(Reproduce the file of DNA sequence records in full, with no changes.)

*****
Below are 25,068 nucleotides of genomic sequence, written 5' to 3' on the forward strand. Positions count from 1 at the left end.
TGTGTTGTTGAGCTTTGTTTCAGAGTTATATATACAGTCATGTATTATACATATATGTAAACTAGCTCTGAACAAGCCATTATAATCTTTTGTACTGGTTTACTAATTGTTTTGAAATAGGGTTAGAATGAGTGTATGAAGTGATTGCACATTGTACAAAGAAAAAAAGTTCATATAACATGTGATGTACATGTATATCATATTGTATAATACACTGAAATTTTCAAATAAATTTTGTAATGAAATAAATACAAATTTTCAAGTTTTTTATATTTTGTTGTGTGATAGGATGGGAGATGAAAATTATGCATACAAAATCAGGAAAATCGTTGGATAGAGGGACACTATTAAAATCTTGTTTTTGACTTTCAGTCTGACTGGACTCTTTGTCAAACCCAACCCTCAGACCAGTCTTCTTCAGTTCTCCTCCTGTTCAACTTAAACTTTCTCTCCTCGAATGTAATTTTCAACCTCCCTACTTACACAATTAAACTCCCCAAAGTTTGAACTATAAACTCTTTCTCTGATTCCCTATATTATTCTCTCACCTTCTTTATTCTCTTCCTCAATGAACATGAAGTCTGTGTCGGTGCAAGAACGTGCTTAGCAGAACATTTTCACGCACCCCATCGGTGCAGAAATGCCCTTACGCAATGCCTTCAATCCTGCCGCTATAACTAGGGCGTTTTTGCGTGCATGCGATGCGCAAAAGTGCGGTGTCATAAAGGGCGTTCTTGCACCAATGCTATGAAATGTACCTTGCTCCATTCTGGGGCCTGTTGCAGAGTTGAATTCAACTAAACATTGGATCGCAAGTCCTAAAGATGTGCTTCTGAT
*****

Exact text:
Below are 25,068 nucleotides of genomic sequence, written 5' to 3' on the forward strand. Positions count from 1 at the left end.
TGTGTTGTTGAGCTTTGTTTCAGAGTTATATATACAGTCATGTATTATACATATATGTAAACTAGCTCTGAACAAGCCATTATAATCTTTTGTACTGGTTTACTAATTGTTTTGAAATAGGGTTAGAATGAGTGTATGAAGTGATTGCACATTGTACAAAGAAAAAAAGTTCATATAACATGTGATGTACATGTATATCATATTGTATAATACACTGAAATTTTCAAATAAATTTTGTAATGAAATAAATACAAATTTTCAAGTTTTTTATATTTTGTTGTGTGATAGGATGGGAGATGAAAATTATGCATACAAAATCAGGAAAATCGTTGGATAGAGGGACACTATTAAAATCTTGTTTTTGACTTTCAGTCTGACTGGACTCTTTGTCAAACCCAACCCTCAGACCAGTCTTCTTCAGTTCTCCTCCTGTTCAACTTAAACTTTCTCTCCTCGAATGTAATTTTCAACCTCCCTACTTACACAATTAAACTCCCCAAAGTTTGAACTATAAACTCTTTCTCTGATTCCCTATATTATTCTCTCACCTTCTTTATTCTCTTCCTCAATGAACATGAAGTCTGTGTCGGTGCAAGAACGTGCTTAGCAGAACATTTTCACGCACCCCATCGGTGCAGAAATGCCCTTACGCAATGCCTTCAATCCTGCCGCTATAACTAGGGCGTTTTTGCGTGCATGCGATGCGCAAAAGTGCGGTGTCATAAAGGGCGTTCTTGCACCAATGCTATGAAATGTACCTTGCTCCATTCTGGGGCCTGTTGCAGAGTTGAATTCAACTAAACATTGGATCGCAAGTCCTAAAGATGTGCTTCTGAT